Pallavi Foley, whose intriguing necklace 3-space was recently placed second in the Saul Bell Design Award Competition 2010, talks to Venus Upadhayaya about her design inspirations.

When jewellery becomes a piece of art and starts redeeming imagination, it becomes unique. Pallavi Dudeja Foley, one of India's leading jewellery designers, has won second place in the ‘beads category' of the Saul Bell Design Award Competition 2010. Pallavi won this prestigious international award for her piece ‘3-space'. Both the designer and her breathtakingly intriguing necklace were honoured in Las Vegas, during the JCK Las Vegas recently.

Intriguing piece

“The form of the 3-space bead necklace is derived from my imagination. It is a result of endless sketching to reach a piece that I believe is unique, dramatic, bold and surprising,” explains Pallavi better known as a couture jewellery designer and artist in the industry.

Each bead that forms “3-space” is triangular but as soft as a bead. What the designer attempted was to create an interesting space in a bead that interacts with other beads as well as with the thread that passes through it. “Creating space in a bead is what I wanted to do. It was to see how a virtual and the real space interact in a bead,” explains Pallavi. The pyramidal beads, which are pave set, are centred within a pyramid- shaped frame. Each double-pyramid bead is threaded through the middle and spins independently, raising interesting questions of space and dimension. Custom-cut, triangular-shaped pink tourmalines and amethysts are bezel set on the edges, enhancing the unique quotient of the piece.

“The beauty is that by simply changing the colour of the cord, the beads can look different,” Pallavi further explains. “The idea was to redefine the concept of a bead. Whether worn as a single piece or as a necklace, it works fantastically.”

The recipient of many national and international awards, Pallavi won her first award as a student of ‘Accessory Design' at NIFT. She designed the Miss India Universe and the Miss India Earth crowns 2007 for Tanishq.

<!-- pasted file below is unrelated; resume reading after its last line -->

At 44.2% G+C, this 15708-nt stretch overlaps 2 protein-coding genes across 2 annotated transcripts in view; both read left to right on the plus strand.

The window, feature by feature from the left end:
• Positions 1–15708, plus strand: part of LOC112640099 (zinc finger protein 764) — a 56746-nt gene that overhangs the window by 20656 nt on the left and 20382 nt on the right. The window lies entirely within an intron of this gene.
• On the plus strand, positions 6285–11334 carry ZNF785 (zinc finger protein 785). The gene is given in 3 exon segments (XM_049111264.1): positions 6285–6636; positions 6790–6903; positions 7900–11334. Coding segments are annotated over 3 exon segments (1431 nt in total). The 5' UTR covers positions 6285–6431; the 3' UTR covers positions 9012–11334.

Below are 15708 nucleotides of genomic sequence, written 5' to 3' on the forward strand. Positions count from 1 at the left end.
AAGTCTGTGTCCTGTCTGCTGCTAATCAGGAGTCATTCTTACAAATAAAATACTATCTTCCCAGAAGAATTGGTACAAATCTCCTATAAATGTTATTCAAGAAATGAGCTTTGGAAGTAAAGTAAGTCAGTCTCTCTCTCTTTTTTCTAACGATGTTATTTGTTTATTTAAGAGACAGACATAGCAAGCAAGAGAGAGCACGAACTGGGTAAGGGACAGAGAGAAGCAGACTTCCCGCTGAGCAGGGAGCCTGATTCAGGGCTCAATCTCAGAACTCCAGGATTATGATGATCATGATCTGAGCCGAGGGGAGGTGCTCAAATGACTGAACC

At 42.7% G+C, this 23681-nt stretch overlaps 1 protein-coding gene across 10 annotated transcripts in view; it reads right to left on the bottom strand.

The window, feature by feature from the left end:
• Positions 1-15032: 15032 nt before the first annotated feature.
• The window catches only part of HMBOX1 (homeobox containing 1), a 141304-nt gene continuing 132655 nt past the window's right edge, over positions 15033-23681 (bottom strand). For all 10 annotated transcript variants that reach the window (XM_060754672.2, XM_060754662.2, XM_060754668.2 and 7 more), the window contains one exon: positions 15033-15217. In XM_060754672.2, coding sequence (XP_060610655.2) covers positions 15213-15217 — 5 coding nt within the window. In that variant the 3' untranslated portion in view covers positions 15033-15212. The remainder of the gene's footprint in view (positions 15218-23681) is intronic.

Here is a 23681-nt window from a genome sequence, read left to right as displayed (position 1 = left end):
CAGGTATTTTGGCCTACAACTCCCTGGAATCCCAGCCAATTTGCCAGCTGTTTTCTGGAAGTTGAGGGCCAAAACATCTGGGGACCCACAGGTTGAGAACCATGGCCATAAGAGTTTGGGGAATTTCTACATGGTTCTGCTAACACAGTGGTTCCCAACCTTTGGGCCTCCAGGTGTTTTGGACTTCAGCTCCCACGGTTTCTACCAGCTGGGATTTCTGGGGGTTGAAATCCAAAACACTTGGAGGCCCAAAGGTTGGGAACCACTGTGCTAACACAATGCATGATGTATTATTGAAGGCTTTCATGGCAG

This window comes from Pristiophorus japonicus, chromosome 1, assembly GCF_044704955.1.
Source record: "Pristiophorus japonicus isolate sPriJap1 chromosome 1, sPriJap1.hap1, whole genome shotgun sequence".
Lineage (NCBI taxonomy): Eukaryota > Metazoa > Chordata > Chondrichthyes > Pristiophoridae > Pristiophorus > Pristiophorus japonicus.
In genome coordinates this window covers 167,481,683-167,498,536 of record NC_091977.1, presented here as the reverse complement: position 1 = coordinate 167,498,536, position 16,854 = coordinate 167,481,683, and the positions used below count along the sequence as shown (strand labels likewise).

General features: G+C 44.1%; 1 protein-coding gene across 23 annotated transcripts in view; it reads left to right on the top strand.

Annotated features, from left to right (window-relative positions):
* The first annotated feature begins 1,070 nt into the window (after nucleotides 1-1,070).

The Miss India Universe crown was a stylised representation of the dynamism of the planets and their orbits and adorned with 789 stones; while the Femina Miss India Earth crown derived its inspiration from the essence of Nature.

Inspired by the Taj

Another design — an earring called “The Taj”, inspired by the Taj Mahal and visualised in white gold, diamonds and coloured stones — won an honourable mention in the Red Carpet Category of WJA Diva Awards, New York last year.

According to Pallavi, “My jewellery is meaningful and stimulating and hopes to touch a person in more ways than just appealing. They are inspired by relevant themes and are enriching, enchanting and rejuvenating. Each piece has a story to tell and connects with a person at many levels.”

The Saul Bell Design Award, which considers designers as artists and jewellery as their medium, was a natural attraction for this versatile artist. “The 2010 competition challenged jewellery designers to push the boundaries of creativity as they created original and innovative pieces in their choice of six categories,” she explains. In its 10th year now the award continues to recognise artists from across the globe whose work challenges traditional perceptions of jewellery design.


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